By Jeremy Carroll
While officials in Denver are expected to debate the merits of a plastic and paper bag fee in early September, opponents of the measure say the fee isn’t a fee at all.
Instead they say it’s a tax.
While sometimes the discussion around bag fees or taxes is one of semantics, the distinction is actually a very important one in Colorado, where a state constitutional amendment forces an election on any potential tax increase. But if the measure is labeled a fee, no vote is needed.
“The state and local governments have taken that fee loophole and just run amok with it,” said Jim Manley, staff attorney with the Mountain States Legal Foundation. “Instead of structuring fees for service, they just label stuff a fee and figure that’s good enough to avoid the voter approval requirements of [the Taxpayers Bill of Rights].”
The Mountain States Legal Foundation is currently suing Aspen, Colo., for a bag fee the city passed in 2011. That ordinance bans plastic bags, but puts a 20-cent fee on all paper bags distributed at grocery stores in the city.
“Whatever the judge decides in the Aspen case is going to be directly relevant to Denver,” Manley said. “If we’re successful in Aspen, then Denver is going to have to step back and take another look at what they’re planning on doing.”
Denver’s city attorney did not return a phone call seeking comment on the issue, but officials did meet in closed session to discuss the legality of the measure.
Council member Debbie Ortega has pushed the measure forward, introducing it in July. According to city documents, there are an estimated 130 million single-use shopping bags used at Denver’s large grocery and convenience stores annually. Those bags turn into 4.3 tons of waste.
The 5-cent fee will be split between the city and the store handing out and charging for the bag, according to the proposal. The city would take 3 cents of the charge and the remaining 2 cents would be given to the stores to help pay for the record-keeping and maintenance of the program.
The city estimates it will earn $1.6 million in revenue from the measure, which it will use for education and reusable bags to be given to lower-income residents.
Ultimately, whether the measure is labeled a tax or a fee does not actually matter, said Phil Rozenski, policy chair for the American Progressive Bag Alliance. Rozenski also is director of sustainability and marketing for Hilex Poly Co. LLC of Harts¬ville, S.C.
“Whether it’s a tax or a fee, the impact is exactly the same,” he said. “It’s a regressive fee or tax on families. The lower the family income, the greater the impact. It will still take the same amount of money out of a family’s pocket whether it’s a tax or a fee.”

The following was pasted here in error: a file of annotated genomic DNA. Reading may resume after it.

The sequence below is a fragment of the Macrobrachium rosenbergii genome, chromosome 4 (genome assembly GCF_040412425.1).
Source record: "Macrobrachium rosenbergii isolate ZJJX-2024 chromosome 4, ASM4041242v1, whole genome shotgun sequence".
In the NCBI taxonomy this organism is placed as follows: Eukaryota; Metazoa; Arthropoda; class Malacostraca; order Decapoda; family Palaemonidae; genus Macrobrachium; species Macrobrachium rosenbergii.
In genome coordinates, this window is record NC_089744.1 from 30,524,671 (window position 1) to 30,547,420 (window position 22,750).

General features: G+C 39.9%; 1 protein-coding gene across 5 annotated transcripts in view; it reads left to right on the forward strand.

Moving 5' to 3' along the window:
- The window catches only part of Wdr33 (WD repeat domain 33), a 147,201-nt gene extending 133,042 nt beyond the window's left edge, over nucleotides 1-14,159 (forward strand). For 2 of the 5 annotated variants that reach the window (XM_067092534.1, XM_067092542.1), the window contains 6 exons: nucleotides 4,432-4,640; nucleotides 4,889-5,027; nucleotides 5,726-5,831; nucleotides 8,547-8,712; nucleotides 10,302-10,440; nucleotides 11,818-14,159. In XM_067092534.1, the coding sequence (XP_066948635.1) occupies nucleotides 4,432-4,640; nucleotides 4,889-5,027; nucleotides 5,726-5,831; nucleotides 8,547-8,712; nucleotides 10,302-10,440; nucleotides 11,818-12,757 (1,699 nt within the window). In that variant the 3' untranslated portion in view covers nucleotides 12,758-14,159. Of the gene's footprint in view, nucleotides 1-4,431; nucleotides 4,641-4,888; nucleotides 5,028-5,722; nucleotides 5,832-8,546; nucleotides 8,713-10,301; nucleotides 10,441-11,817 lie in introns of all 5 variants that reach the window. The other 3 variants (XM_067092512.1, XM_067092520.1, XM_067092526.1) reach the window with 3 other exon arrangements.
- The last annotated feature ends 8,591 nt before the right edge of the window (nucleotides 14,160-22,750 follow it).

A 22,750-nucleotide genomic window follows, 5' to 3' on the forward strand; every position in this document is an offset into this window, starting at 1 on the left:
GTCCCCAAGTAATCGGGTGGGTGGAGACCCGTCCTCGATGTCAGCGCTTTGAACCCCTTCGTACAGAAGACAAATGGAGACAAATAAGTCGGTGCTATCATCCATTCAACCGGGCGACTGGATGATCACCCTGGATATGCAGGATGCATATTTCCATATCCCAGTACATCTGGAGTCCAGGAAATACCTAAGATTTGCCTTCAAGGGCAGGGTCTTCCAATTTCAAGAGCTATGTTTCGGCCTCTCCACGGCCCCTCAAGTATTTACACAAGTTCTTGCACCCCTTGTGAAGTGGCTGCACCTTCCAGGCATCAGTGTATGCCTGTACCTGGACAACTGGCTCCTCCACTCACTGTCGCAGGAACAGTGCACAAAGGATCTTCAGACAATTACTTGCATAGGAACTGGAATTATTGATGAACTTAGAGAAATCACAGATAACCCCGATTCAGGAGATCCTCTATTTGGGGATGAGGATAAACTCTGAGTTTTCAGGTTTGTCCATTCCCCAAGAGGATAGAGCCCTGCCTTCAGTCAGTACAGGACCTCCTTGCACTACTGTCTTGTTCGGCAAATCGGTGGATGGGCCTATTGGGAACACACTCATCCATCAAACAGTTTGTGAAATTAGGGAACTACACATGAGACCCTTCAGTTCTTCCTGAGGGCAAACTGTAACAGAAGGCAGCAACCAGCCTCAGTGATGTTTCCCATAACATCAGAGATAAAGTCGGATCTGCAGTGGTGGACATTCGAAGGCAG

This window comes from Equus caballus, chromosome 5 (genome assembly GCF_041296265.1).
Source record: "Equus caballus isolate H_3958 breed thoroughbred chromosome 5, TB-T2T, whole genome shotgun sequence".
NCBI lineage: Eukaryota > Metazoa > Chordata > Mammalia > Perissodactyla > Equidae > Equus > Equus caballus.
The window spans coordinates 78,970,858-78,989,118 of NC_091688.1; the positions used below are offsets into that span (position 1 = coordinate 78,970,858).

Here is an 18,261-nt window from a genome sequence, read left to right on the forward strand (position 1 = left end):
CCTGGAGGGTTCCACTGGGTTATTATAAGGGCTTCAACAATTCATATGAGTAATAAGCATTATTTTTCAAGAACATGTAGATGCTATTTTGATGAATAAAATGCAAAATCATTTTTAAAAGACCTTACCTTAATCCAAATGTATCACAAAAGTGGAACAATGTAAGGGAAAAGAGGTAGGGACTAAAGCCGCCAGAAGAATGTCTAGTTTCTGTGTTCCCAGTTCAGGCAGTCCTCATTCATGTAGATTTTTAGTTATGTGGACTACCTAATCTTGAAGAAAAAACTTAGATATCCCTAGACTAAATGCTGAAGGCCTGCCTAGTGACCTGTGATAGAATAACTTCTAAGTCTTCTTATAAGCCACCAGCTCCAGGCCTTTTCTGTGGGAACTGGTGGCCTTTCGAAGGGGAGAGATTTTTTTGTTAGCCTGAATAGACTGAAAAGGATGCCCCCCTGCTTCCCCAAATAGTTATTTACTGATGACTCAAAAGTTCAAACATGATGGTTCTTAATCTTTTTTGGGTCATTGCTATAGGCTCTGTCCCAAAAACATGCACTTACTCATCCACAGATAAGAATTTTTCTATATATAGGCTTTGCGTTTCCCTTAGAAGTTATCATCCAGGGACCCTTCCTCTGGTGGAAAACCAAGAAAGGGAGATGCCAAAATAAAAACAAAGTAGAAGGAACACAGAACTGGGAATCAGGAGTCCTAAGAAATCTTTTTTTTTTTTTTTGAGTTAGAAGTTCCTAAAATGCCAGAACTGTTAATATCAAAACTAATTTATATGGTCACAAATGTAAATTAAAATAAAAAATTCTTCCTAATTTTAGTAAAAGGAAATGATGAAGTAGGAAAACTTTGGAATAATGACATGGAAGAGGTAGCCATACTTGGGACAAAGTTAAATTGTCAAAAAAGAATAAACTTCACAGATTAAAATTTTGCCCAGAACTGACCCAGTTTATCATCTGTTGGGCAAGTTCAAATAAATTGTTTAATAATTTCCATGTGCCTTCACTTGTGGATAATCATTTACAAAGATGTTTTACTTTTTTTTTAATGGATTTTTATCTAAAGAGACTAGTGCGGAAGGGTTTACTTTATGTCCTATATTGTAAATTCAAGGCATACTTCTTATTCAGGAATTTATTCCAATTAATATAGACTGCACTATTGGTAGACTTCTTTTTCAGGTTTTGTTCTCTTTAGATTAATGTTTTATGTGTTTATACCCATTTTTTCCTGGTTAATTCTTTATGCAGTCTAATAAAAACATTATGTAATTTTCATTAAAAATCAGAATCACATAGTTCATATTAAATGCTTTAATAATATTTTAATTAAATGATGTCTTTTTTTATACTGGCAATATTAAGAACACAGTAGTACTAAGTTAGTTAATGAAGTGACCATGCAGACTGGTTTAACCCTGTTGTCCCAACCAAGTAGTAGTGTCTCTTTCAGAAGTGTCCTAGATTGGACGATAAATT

Denver’s proposal passed the city’s Health, Safety, Education and Services Committee on Aug. 20 and is expected before the full City Council in early September.
Meanwhile in California, two communities took on the issue of bag bans. Lawmakers in Los Gatos, located just south of San Jose, voted to ban plastic bags while lawmakers in El Cerrito, near Oakland, took a step toward banning plastic bags and polystyrene foam containers.
Los Gatos City Council voted 4-1 to pass a ban on plastic bags and a fee of 10 cents on paper bags to begin in early 2014.
The bans in El Cerrito passed unanimously on first reading, and a final vote will take place Sept. 17, El Cerrito clerk Cheryl Morse told Plastics News.
The debate over plastics bags goes back to 2011 in El Cerrito, with officials approving a plan for a more regional approach to the issue. The City Council took the issue up again after the West Contra Costa Integrated Waste Management Authority adopted a model ordinance for communities to pass and concluded an environmental impact report.
The ban extends to all retail establishments except restaurants and nonprofit resale shops. The ordinance would also charge customers 5 cents for paper bags until 2016, when that fee rises to 10 cents per paper bag.
The polystyrene ban would restrict food establishments from giving customers takeout food in disposable PS. It would then force those establishments to use compostable, recyclable or reusable food containers. The ban would become effective Jan. 1 and enforceable July 1.
With the California state bill banning plastic bags stalling earlier this year, officials with the Californians Against Waste are encouraging more local ordinances.